BACKGROUND: Every year, millions of people suffer from various forms of traumatic brain injury (TBI), and new approaches with therapeutic potential are required. Although chemokines are known to be involved in brain injury, the importance of X-C motif chemokine ligand 1 (XCL1) and its receptors, X-C motif chemokine receptor 1 (XCR1) and alpha-9 integrin (ITGA9), in the progression of TBI remain unknown.
METHODS: Using RT-qPCR/Western blot/ELISA techniques, changes in the mRNA/protein levels of XCL1 and its two receptors, in brain areas at different time points were measured in a mouse model of TBI. Moreover, their cellular origin and possible changes in expression were evaluated in primary glial cell cultures.
RESULTS: Studies revealed the spatiotemporal upregulation of the mRNA expression of XCL1, XCR1 and ITGA9 in all the examined brain areas (cortex, thalamus, and hippocampus) and at most of the evaluated stages after brain injury (24 h; 4, 7 days; 2, 5 weeks), except for ITGA9 in the thalamus. Moreover, changes in XCL1 protein levels occurred in all the studied brain structures; the strongest upregulation was observed 24 h after trauma. Our in vitro experiments proved that primary murine microglial and astroglial cells expressed XCR1 and ITGA9, however they seemed not to be a main source of XCL1.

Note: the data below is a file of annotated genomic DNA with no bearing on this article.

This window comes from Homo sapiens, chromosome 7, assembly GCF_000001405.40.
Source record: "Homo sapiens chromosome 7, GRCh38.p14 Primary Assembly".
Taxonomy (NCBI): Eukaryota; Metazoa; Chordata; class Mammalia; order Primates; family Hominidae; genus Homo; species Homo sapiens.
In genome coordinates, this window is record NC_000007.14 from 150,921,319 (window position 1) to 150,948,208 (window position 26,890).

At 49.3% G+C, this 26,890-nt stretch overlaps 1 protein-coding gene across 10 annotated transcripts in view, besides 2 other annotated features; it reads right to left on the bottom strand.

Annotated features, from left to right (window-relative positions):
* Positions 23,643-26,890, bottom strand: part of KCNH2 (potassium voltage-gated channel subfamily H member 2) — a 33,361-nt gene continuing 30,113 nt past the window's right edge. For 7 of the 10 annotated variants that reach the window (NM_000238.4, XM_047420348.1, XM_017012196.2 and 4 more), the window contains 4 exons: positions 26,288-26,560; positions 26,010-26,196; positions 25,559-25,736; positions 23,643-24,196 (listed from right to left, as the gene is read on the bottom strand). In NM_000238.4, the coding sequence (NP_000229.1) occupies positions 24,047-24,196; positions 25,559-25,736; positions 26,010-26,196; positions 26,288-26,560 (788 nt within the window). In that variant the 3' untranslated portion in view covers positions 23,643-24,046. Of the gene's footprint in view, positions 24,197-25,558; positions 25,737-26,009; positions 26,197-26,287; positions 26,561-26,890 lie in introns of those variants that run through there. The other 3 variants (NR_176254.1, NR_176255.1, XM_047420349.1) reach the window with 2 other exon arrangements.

CONCLUSIONS: These findings indicate that the XCL1/XCR1 and XCL1/ITGA9 axes may participate in the development of TBI. The XCL1 can be considered as one of the triggers of secondary injury, therefore XCR1 and ITGA9 may be important targets for pharmacological intervention after traumatic brain injury.